By George Rutherford
45 years ago, while an active rally driver I was involved in the setting up of the Galloway Hills Rally which ran on the first weekend of December as an end of season fun event where drivers could bring Sponsors, mechanics and wives as a thank you for their contribution to another season. Unlike most Scottish events we had the party the night before the event, as running on a Sunday ferries were very limited for the many Irish crews getting back in time for work on Monday. Other Scottish events had their prize giving/party at the end of the event and virtually all competitors attended. normally having changed into more suitable attire. Continue reading
By John Ross
Sorry I am a bit late in tapping away at the keyboard, but there was a little thing called the Blue Streak Targa Rally got in the way.
WOW, WOW, WOW. I think that would just about sum up the weekend, but no doubt some of you would like to know a little more.
The Goodwood Festival of Speed is a petrolhead’s dream, every supercar ever thought of, plus a few more; from the world launch of Maserati’s new Chelsea tractor, to the craziest vehicle I have ever seen, the Aston Martin Cygnet, but this was no ordinary Cygnet which is normally a Toyota IQ with a posh interior and a bit of body styling. This one had been sprinkled with crazy dust in that they had shoe-horned the AM 4.7Ltr V8 into it. This was a one off for a customer (presumably from the Middle East). Perfectly road legal but god knows how it would handle with all that power. Presumably the boys from AM had that sorted. It sounded fantastic as the mechanics revved it to the max making the whole paddock area reverberate.
By David Garstang
1st July – Spadeadam demonstration auto test at Carlisle, The car was ready and already loaded on the trailer the week before, so it was a quick trip down the road to Carlisle auction mart where the carpark was rammed with polished cars of all makes and models. The Spadeadam team of volunteers had set out the auto test the day before and Barry then gave a driver’s briefing as there were a number of things that we had to abide by to ensure that we met all the MSA stipulations. Due to the very sunny weather that we have been having so far this summer the gravel area that we were using was bone dry and very dusty, so we had a democratic vote and decided to make Nigel be the sacrificial lamb to kick up a dust storm and see how many of the polished car brigade would come charging over with tyre leavers waving as the dust was blown over their cars. Unfortunately, due to a few complaints we had to abandon giving a demonstration of auto testing. At the end of the day as I was loading the car back onto the trailer the brakes decided that they were not going to work. As I have fitted new slave cylinders at the back and new callipers at the front I presumed it was an issue with the master cylinder. Just another job to sort out before the Hexham Northern Dales event on 15th July. Continue reading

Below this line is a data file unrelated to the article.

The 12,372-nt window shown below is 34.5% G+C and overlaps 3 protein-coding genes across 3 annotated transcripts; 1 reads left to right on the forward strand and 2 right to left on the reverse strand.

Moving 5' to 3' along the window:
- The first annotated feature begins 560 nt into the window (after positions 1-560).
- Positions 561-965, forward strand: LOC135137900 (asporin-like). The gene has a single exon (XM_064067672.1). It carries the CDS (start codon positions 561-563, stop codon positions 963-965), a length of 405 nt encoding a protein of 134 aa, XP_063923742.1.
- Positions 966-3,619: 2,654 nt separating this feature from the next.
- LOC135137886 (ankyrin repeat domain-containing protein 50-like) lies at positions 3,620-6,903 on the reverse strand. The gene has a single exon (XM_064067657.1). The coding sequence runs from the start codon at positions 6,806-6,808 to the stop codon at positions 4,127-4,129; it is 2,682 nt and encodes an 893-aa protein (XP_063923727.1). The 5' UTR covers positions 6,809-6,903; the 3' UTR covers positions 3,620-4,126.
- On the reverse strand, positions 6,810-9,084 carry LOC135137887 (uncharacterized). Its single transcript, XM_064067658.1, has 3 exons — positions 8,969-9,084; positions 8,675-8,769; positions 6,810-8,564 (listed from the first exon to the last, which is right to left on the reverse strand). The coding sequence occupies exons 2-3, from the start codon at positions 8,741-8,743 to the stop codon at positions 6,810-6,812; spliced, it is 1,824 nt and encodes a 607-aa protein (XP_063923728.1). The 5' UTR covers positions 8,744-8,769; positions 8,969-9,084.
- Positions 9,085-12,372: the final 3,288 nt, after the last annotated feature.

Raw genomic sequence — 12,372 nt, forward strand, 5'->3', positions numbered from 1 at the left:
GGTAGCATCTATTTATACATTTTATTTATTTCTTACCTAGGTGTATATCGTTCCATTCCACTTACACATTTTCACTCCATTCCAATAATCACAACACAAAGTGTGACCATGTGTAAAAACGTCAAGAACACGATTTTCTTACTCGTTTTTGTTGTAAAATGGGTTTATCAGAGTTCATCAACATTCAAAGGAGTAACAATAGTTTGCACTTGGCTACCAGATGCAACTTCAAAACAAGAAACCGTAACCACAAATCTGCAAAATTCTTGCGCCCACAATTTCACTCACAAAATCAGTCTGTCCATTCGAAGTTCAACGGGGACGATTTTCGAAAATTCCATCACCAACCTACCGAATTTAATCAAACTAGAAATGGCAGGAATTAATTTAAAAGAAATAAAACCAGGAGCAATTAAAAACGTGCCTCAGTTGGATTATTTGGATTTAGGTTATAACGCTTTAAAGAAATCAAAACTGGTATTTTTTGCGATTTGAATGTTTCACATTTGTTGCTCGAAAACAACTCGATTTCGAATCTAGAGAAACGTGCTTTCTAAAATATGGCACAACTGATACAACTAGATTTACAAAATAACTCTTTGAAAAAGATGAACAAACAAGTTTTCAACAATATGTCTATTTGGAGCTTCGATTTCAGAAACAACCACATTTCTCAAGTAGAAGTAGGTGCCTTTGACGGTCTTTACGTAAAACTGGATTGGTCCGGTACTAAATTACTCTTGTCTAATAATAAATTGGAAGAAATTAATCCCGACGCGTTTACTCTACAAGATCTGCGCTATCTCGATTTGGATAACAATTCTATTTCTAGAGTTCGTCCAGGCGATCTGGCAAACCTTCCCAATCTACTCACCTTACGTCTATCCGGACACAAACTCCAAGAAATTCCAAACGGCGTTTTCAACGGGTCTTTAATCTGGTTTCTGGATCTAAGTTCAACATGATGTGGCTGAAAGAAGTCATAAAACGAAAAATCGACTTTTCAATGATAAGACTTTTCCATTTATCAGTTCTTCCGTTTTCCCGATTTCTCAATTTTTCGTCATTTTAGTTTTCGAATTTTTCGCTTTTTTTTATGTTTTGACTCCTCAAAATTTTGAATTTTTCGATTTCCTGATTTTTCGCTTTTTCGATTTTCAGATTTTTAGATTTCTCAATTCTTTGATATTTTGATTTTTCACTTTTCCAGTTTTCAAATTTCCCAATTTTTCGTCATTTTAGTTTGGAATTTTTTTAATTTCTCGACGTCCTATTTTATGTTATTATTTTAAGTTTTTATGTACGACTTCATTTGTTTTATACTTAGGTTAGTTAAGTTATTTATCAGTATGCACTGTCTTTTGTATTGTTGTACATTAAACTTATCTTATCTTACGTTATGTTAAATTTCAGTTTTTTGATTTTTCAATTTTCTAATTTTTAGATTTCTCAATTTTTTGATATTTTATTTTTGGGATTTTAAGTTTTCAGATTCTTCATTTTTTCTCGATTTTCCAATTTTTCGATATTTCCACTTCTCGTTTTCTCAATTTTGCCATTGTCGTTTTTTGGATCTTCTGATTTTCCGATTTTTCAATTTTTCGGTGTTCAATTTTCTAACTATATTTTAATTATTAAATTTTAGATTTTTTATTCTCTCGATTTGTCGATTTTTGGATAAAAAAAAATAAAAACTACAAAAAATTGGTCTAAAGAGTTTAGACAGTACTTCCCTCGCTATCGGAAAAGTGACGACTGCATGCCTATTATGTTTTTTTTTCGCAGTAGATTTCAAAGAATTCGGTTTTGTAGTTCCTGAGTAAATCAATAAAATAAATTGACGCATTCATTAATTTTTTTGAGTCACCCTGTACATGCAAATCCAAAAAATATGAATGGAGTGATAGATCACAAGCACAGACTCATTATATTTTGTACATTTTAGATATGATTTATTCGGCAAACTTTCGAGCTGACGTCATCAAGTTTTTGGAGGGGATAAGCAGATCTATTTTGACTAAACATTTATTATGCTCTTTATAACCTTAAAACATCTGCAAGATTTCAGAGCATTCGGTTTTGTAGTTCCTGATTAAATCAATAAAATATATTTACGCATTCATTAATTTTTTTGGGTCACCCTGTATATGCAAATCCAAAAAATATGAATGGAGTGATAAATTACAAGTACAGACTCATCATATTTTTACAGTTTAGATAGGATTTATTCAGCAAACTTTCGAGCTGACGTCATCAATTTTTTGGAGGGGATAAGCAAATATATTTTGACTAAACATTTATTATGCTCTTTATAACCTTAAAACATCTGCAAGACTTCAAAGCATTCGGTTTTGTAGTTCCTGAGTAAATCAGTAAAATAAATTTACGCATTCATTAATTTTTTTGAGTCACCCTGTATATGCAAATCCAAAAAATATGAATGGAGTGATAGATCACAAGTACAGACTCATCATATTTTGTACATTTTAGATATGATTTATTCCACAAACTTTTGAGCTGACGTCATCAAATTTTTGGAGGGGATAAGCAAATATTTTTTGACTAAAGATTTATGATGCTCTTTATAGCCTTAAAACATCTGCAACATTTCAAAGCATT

Thank you to everyone who represented Spadeadam at the Cumbria Auto Show at Rosehill. Sadly, we weren’t able to demonstrate the Autotesting on the day. Following all the work building up to the day with the MSA paperwork requirements for the safety of spectators, and then on the day before the event, the organisers reduced our area so maps had to be redone Saturday night. It finally couldn’t run because of the dust blowing over the polished cars. I had to agree with the organisers that at the end of the day it was the polished cars that were the main feature of the car show and they needed to keep them happy also. So, the Club display then turned into a static one!
Show organisers are hopeful that autotesting could happen next year in different weather…. Good luck with organising that.
By Helen Harkness
As some of you may have noticed, for the last 6 months your newsletter has been:
- On time (if not early!!)
- Filled with interesting stuff
- Spelling & grammatical errors have been missing
- Dates have been correct!
This has been down to the hard work of Caroline Lodge. Who very kindly agreed to look after it for 6 months, to give me a bit of a break. I cannot thank her enough. So, apologies to everyone reading this, normal service has now been resumed and if you spot any errors or omissions, please keep them to yourself! 😉 If you feel that you’d like to put pen to paper, fingers to a keyboard, or chalk to a piece of slate, please get in touch. Continue reading
By David Garstang
So what’s been happening in the garage you may be asking? Has the fiesta lost any weight? Is the car any shinier? Was the underside painted? Did it get serviced and the gear box oil checked? Was the puncture fixed? What progress on the Spitfire.